Virtual Reality Will Now Ruin 'The Office'
In an era where huge corporations are frustrated at their inability to get employees to come back to the office, Meta is pinning its future on getting people to come back to The Office.
Horizon Worlds, the social virtual reality app nested inside Meta’s VR headset, just announced that users can hang out in a digital version of everyone’s favorite Scranton paper office. Because what’s more fun than pretending to sit at a desk and make sales calls about 40 pound letter stock?
It’s all part of an effort to bring “iconic content to life through experiences in the metaverse,” says Visha Shal, Meta’s redundantly titled vice president of metaverse. For NBC Universal, it’s one more way to wring additional revenue out of The Office besides countless cast-member podcasts, cookbooks, traveling exhibitions, and the 392 (actual number) Office doodads currently available in the NBC store.
What can one actually do in a virtual Office? Judging by the walk-through shared by YouTuber The Virtual Nomad, not much besides getting motion-sick.
A walk through the front door brings you to Pam’s desk, empty of its iconic candy dish and plants. Hey, there’s the teapot Jim gave her for Christmas! What’s inside -- Jim’s high school yearbook photo? A hot sauce packet? A note confessing his secret passion? Er, no, looks like all you can do is drop it on the virtual floor.
A walk around the desks doesn’t turn up much -- a security badge for Dwight with Fart for his middle name. A few Creed Thoughts on a computer monitor. There’s nothing going on in the conference room except for an unenthusiastic birthday banner.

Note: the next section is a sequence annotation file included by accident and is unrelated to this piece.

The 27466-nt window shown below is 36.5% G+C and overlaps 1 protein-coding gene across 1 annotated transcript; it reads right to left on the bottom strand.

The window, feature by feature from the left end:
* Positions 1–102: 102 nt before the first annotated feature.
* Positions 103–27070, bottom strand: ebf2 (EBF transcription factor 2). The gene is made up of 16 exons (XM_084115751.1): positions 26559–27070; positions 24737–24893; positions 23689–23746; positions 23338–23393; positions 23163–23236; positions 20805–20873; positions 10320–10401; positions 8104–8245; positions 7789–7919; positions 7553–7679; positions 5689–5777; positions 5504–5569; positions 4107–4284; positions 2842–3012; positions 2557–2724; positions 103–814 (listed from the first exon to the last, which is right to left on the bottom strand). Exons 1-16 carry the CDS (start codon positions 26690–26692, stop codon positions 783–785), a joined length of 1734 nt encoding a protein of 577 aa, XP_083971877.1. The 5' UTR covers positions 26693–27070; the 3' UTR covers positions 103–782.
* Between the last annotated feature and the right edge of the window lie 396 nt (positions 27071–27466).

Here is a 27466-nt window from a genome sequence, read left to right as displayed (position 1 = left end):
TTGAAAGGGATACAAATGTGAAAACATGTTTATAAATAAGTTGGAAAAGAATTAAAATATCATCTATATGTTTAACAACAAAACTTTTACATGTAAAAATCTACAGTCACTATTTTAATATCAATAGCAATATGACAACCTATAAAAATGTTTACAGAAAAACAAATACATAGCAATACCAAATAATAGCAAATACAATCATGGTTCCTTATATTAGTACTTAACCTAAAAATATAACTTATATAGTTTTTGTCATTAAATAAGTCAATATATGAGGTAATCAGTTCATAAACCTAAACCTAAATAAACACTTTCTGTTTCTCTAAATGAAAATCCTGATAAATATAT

The most “robust” experience in the walkthrough is Michael’s office, which features a dumbed-down Dundie, a Post-it note with Michael’s easily guessed password, and a World’s Best Boss coffee mug that looks like a roll of toilet paper with a handle.
At least on this walkthrough, it doesn’t appear one can hang out in the virtual breakroom, bullpen, warehouse, or bathroom. But it’s early. We get it. The experience will surely get more robust over time. But will it continue to be so … empty? This is post-apocalyptic Scranton, office furniture in place and utterly devoid of life. One guesses your digital friends can come with, or virtual strangers, probably. That might be just as offputting -- what kind of office environment is full of floating, legless avatars?
The big question is “What do I do once I’m here?” It’s an existential question that The Office’s Stanley Hudson asked himself every day. Maybe there’s a book of virtual crossword puzzles to pass the time?
Other experiences in the NBC Universal cosmos are also coming to the metaverse, including environments from Universal Monsters, DreamWorks, Blumhouse, and Universal Studios’ Halloween Horror Nights. Some of those scenarios lend themselves to more fun than others--virtual reality is a fertile spot for jumpscares.
Until then, we’ll have to wait until they add a virtual Roy that we can spray with digital mace.
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Top image: Oculus VR